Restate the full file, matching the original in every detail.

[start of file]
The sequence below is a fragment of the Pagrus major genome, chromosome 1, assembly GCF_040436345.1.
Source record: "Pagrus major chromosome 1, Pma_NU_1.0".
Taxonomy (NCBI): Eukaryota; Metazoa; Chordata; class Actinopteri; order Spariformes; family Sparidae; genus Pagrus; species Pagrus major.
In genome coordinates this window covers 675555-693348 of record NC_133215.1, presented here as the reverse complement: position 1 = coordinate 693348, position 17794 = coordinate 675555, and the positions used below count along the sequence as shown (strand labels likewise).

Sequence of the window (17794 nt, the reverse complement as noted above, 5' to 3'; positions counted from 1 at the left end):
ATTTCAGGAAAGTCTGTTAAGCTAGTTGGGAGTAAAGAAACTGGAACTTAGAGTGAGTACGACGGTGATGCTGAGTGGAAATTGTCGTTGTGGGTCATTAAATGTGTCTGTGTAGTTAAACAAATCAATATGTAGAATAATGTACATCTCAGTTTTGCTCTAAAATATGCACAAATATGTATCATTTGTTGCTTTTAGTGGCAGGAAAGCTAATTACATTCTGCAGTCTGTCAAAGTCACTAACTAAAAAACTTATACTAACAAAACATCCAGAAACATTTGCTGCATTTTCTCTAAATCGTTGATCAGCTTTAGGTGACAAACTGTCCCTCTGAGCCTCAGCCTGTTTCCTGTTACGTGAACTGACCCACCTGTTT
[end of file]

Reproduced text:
The sequence below is a fragment of the Pagrus major genome, chromosome 1, assembly GCF_040436345.1.
Source record: "Pagrus major chromosome 1, Pma_NU_1.0".
Taxonomy (NCBI): Eukaryota; Metazoa; Chordata; class Actinopteri; order Spariformes; family Sparidae; genus Pagrus; species Pagrus major.
In genome coordinates this window covers 675555-693348 of record NC_133215.1, presented here as the reverse complement: position 1 = coordinate 693348, position 17794 = coordinate 675555, and the positions used below count along the sequence as shown (strand labels likewise).

Sequence of the window (17794 nt, the reverse complement as noted above, 5' to 3'; positions counted from 1 at the left end):
ATTTCAGGAAAGTCTGTTAAGCTAGTTGGGAGTAAAGAAACTGGAACTTAGAGTGAGTACGACGGTGATGCTGAGTGGAAATTGTCGTTGTGGGTCATTAAATGTGTCTGTGTAGTTAAACAAATCAATATGTAGAATAATGTACATCTCAGTTTTGCTCTAAAATATGCACAAATATGTATCATTTGTTGCTTTTAGTGGCAGGAAAGCTAATTACATTCTGCAGTCTGTCAAAGTCACTAACTAAAAAACTTATACTAACAAAACATCCAGAAACATTTGCTGCATTTTCTCTAAATCGTTGATCAGCTTTAGGTGACAAACTGTCCCTCTGAGCCTCAGCCTGTTTCCTGTTACGTGAACTGACCCACCTGTTT